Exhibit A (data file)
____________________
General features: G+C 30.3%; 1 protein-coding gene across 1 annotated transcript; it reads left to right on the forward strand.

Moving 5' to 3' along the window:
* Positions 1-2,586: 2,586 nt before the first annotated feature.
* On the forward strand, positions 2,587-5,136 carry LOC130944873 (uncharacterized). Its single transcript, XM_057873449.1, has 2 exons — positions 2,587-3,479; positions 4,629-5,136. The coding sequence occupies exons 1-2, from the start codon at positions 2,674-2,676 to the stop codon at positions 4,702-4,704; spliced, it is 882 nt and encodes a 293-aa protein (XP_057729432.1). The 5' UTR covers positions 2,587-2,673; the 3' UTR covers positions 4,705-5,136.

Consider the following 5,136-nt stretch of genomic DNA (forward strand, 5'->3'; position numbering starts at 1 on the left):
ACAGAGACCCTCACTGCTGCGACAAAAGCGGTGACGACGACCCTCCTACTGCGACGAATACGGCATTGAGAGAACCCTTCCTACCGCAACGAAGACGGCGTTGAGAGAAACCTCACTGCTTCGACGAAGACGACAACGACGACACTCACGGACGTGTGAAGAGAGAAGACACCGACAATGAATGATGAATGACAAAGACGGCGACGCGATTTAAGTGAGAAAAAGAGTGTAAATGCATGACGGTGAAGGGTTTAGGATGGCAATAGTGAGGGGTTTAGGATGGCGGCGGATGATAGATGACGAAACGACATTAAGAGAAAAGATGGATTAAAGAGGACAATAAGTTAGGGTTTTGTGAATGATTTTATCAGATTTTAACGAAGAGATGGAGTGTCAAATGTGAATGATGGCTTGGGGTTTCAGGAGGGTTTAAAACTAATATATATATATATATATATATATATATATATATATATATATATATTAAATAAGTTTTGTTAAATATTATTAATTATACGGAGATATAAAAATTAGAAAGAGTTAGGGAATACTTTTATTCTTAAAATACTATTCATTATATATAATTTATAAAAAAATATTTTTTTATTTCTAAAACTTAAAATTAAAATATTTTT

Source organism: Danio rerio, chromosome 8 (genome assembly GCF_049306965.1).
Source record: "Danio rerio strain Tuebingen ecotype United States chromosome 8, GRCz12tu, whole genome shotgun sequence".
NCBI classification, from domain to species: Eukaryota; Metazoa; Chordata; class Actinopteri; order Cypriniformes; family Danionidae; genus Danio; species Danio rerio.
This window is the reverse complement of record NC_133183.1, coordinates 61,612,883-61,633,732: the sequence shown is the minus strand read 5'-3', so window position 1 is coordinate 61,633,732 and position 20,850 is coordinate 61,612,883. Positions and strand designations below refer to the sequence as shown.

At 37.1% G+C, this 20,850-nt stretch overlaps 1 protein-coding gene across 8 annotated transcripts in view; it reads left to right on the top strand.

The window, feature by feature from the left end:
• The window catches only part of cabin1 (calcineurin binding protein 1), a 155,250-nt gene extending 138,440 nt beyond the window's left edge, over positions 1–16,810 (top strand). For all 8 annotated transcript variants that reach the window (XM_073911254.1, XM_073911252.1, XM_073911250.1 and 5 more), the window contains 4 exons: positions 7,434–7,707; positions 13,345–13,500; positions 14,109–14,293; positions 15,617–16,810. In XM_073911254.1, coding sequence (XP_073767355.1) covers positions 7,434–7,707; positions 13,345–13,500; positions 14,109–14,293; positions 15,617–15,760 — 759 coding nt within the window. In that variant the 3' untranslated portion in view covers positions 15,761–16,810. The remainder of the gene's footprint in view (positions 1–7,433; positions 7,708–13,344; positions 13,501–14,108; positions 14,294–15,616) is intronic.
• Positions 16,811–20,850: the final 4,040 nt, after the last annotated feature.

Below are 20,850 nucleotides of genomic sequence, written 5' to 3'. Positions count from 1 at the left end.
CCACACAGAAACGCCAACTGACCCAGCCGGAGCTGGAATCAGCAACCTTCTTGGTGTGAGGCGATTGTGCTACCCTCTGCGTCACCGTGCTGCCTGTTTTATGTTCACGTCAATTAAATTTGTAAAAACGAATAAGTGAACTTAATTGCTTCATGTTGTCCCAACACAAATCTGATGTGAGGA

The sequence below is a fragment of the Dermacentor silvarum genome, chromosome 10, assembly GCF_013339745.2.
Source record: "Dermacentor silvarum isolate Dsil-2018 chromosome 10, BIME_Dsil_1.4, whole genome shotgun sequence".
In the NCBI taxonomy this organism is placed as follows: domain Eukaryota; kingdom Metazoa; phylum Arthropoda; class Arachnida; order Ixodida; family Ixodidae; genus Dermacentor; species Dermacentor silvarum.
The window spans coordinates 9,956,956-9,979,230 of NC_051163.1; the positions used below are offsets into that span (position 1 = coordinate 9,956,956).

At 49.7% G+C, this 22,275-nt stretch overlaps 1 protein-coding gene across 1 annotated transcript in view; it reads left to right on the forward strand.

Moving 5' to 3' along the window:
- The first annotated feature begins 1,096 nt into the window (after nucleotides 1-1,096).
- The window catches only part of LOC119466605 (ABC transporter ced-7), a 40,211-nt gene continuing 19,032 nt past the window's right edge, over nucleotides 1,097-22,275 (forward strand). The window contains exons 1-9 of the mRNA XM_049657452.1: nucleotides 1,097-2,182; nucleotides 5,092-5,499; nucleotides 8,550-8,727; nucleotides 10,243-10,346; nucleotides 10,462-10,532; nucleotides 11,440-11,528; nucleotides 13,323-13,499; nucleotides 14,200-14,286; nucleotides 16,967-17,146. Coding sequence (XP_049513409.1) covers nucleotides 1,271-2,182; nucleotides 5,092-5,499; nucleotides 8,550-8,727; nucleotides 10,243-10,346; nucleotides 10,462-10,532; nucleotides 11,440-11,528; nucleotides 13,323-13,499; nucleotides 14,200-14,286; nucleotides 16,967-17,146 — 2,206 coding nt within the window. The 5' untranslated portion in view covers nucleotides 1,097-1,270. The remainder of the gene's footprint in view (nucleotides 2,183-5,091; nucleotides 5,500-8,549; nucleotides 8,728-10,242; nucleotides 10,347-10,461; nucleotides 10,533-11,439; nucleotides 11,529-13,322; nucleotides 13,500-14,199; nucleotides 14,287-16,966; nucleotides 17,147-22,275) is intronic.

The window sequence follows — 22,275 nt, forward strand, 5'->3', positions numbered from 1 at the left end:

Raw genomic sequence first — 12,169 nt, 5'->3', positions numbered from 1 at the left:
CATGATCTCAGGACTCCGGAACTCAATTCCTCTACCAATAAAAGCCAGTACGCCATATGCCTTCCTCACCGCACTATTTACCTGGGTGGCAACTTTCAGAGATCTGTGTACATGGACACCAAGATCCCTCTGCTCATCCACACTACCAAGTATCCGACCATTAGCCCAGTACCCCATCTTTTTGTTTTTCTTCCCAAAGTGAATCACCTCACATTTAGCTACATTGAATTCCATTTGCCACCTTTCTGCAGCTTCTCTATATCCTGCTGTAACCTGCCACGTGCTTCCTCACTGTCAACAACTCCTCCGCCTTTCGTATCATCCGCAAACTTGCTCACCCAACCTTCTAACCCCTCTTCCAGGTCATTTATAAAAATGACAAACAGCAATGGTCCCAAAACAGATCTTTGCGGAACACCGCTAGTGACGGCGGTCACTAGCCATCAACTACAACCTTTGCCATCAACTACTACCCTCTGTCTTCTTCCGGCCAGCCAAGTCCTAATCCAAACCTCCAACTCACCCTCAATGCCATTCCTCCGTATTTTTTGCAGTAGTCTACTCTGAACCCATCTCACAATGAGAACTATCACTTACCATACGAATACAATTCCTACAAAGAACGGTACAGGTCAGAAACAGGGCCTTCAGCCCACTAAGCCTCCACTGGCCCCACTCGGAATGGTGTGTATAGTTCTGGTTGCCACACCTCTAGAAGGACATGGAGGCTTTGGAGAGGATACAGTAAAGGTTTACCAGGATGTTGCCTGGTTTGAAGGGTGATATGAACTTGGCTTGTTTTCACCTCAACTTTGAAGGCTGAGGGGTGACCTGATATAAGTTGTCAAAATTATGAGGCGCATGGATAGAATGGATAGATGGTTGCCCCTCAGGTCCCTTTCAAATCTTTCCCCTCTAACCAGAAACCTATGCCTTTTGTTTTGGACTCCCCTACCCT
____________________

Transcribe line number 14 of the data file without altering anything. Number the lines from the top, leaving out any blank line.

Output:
• Positions 16,811–20,850: the final 4,040 nt, after the last annotated feature.